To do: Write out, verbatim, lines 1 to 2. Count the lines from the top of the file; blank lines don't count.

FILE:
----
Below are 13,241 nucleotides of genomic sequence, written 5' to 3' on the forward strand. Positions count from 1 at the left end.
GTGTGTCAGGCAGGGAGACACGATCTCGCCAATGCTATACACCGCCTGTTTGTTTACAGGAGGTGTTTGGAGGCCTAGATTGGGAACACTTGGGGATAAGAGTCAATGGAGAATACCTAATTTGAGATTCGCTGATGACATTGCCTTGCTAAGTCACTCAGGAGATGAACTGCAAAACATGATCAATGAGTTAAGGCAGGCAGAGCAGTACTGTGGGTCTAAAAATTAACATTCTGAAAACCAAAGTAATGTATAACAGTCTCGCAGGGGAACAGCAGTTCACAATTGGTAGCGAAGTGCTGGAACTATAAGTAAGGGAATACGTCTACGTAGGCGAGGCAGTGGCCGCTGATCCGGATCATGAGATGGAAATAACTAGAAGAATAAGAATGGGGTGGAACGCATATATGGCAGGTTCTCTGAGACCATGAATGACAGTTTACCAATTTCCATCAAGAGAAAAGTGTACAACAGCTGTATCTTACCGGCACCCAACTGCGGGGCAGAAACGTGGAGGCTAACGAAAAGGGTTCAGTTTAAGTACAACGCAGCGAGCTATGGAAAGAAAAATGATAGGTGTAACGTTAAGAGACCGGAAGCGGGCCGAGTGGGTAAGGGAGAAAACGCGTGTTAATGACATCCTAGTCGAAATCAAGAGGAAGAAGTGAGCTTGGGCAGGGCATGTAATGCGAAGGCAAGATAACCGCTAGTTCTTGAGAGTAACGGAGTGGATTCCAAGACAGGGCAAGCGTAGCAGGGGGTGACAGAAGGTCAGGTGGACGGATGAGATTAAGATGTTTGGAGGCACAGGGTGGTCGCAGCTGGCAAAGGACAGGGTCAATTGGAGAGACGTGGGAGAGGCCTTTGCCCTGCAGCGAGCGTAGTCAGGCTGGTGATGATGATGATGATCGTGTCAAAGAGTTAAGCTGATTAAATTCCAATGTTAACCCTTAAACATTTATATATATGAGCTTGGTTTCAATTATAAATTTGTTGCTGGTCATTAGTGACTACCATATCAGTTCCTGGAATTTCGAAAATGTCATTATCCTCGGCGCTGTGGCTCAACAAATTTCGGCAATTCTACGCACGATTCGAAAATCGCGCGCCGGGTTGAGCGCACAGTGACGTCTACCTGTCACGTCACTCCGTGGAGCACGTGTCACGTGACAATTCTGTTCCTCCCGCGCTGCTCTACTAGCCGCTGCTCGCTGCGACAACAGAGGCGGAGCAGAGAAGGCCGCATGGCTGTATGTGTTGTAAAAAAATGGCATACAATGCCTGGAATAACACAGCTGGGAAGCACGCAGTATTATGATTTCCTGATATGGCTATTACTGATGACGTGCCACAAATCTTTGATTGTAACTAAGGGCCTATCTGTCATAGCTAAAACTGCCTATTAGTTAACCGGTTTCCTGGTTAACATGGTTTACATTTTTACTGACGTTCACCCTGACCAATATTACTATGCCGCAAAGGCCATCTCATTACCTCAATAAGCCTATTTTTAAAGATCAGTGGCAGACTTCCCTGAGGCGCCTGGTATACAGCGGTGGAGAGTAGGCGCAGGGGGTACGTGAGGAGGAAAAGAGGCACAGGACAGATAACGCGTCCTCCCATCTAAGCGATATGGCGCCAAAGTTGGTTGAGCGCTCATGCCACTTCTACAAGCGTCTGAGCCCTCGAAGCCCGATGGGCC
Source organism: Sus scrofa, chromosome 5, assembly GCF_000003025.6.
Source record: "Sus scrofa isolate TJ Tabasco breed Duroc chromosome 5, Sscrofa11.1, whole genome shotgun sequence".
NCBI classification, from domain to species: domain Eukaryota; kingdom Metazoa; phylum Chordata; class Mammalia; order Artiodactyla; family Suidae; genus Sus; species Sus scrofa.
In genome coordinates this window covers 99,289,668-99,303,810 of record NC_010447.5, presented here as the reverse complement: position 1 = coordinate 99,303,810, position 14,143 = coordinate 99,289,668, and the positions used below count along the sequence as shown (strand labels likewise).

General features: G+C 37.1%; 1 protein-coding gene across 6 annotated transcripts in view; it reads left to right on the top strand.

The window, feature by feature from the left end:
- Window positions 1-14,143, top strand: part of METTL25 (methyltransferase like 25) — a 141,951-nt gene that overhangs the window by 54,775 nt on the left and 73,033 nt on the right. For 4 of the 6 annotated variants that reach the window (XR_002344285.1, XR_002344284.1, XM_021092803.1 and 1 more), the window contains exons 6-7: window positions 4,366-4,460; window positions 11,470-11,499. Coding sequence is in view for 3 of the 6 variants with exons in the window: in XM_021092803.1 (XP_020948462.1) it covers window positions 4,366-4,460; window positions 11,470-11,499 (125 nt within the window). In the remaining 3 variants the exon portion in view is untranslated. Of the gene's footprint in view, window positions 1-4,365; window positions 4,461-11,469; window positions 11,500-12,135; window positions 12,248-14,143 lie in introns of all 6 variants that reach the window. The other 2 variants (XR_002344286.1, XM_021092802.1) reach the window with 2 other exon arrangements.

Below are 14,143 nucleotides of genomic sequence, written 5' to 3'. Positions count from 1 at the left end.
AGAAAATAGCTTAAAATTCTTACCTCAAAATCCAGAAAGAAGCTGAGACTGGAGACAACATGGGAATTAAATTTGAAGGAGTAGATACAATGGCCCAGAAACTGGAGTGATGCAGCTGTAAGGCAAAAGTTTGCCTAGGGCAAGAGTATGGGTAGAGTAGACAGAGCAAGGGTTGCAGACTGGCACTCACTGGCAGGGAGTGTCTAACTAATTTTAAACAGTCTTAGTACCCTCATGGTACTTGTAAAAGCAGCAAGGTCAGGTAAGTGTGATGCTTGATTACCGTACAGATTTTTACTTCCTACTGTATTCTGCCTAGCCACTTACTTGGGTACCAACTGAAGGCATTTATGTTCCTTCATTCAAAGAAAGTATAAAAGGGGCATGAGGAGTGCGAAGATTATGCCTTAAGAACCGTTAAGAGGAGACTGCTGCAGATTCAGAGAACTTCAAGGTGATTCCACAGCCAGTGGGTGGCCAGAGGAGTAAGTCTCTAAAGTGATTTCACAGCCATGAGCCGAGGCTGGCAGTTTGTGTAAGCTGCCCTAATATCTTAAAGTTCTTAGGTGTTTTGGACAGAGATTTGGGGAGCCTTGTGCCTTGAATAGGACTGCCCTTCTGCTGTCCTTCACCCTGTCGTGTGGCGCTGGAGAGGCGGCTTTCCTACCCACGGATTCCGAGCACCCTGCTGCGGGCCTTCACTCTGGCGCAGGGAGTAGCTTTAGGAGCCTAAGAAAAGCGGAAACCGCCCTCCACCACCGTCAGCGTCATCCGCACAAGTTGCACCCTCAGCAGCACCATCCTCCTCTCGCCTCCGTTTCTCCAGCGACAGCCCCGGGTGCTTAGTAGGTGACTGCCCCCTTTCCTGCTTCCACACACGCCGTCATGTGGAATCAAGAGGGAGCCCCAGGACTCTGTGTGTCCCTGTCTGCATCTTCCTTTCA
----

Below are 13,241 nucleotides of genomic sequence, written 5' to 3' on the forward strand. Positions count from 1 at the left end.
GTGTGTCAGGCAGGGAGACACGATCTCGCCAATGCTATACACCGCCTGTTTGTTTACAGGAGGTGTTTGGAGGCCTAGATTGGGAACACTTGGGGATAAGAGTCAATGGAGAATACCTAATTTGAGATTCGCTGATGACATTGCCTTGCTAAGTCACTCAGGAGATGAACTGCAAAACATGATCAATGAGTTAAGGCAGGCAGAGCAGTACTGTGGGTCTAAAAATTAACATTCTGAAAACCAAAGTAATGTATAACAGTCTCGCAGGGGAACAGCAGTTCACAATTGGTAGCGAAGTGCTGGAACTATAAGTAAGGGAATACGTCTACGTAGGCGAGGCAGTGGCCGCTGATCCGGATCATGAGATGGAAATAACTAGAAGAATAAGAATGGGGTGGAACGCATATATGGCAGGTTCTCTGAGACCATGAATGACAGTTTACCAATTTCCATCAAGAGAAAAGTGTACAACAGCTGTATCTTACCGGCACCCAACTGCGGGGCAGAAACGTGGAGGCTAACGAAAAGGGTTCAGTTTAAGTACAACGCAGCGAGCTATGGAAAGAAAAATGATAGGTGTAACGTTAAGAGACCGGAAGCGGGCCGAGTGGGTAAGGGAGAAAACGCGTGTTAATGACATCCTAGTCGAAATCAAGAGGAAGAAGTGAGCTTGGGCAGGGCATGTAATGCGAAGGCAAGATAACCGCTAGTTCTTGAGAGTAACGGAGTGGATTCCAAGACAGGGCAAGCGTAGCAGGGGGTGACAGAAGGTCAGGTGGACGGATGAGATTAAGATGTTTGGAGGCACAGGGTGGTCGCAGCTGGCAAAGGACAGGGTCAATTGGAGAGACGTGGGAGAGGCCTTTGCCCTGCAGCGAGCGTAGTCAGGCTGGTGATGATGATGATGATCGTGTCAAAGAGTTAAGCTGATTAAATTCCAATGTTAACCCTTAAACATTTATATATATGAGCTTGGTTTCAATTATAAATTTGTTGCTGGTCATTAGTGACTACCATATCAGTTCCTGGAATTTCGAAAATGTCATTATCCTCGGCGCTGTGGCTCAACAAATTTCGGCAATTCTACGCACGATTCGAAAATCGCGCGCCGGGTTGAGCGCACAGTGACGTCTACCTGTCACGTCACTCCGTGGAGCACGTGTCACGTGACAATTCTGTTCCTCCCGCGCTGCTCTACTAGCCGCTGCTCGCTGCGACAACAGAGGCGGAGCAGAGAAGGCCGCATGGCTGTATGTGTTGTAAAAAAATGGCATACAATGCCTGGAATAACACAGCTGGGAAGCACGCAGTATTATGATTTCCTGATATGGCTATTACTGATGACGTGCCACAAATCTTTGATTGTAACTAAGGGCCTATCTGTCATAGCTAAAACTGCCTATTAGTTAACCGGTTTCCTGGTTAACATGGTTTACATTTTTACTGACGTTCACCCTGACCAATATTACTATGCCGCAAAGGCCATCTCATTACCTCAATAAGCCTATTTTTAAAGATCAGTGGCAGACTTCCCTGAGGCGCCTGGTATACAGCGGTGGAGAGTAGGCGCAGGGGGTACGTGAGGAGGAAAAGAGGCACAGGACAGATAACGCGTCCTCCCATCTAAGCGATATGGCGCCAAAGTTGGTTGAGCGCTCATGCCACTTCTACAAGCGTCTGAGCCCTCGAAGCCCGATGGGCC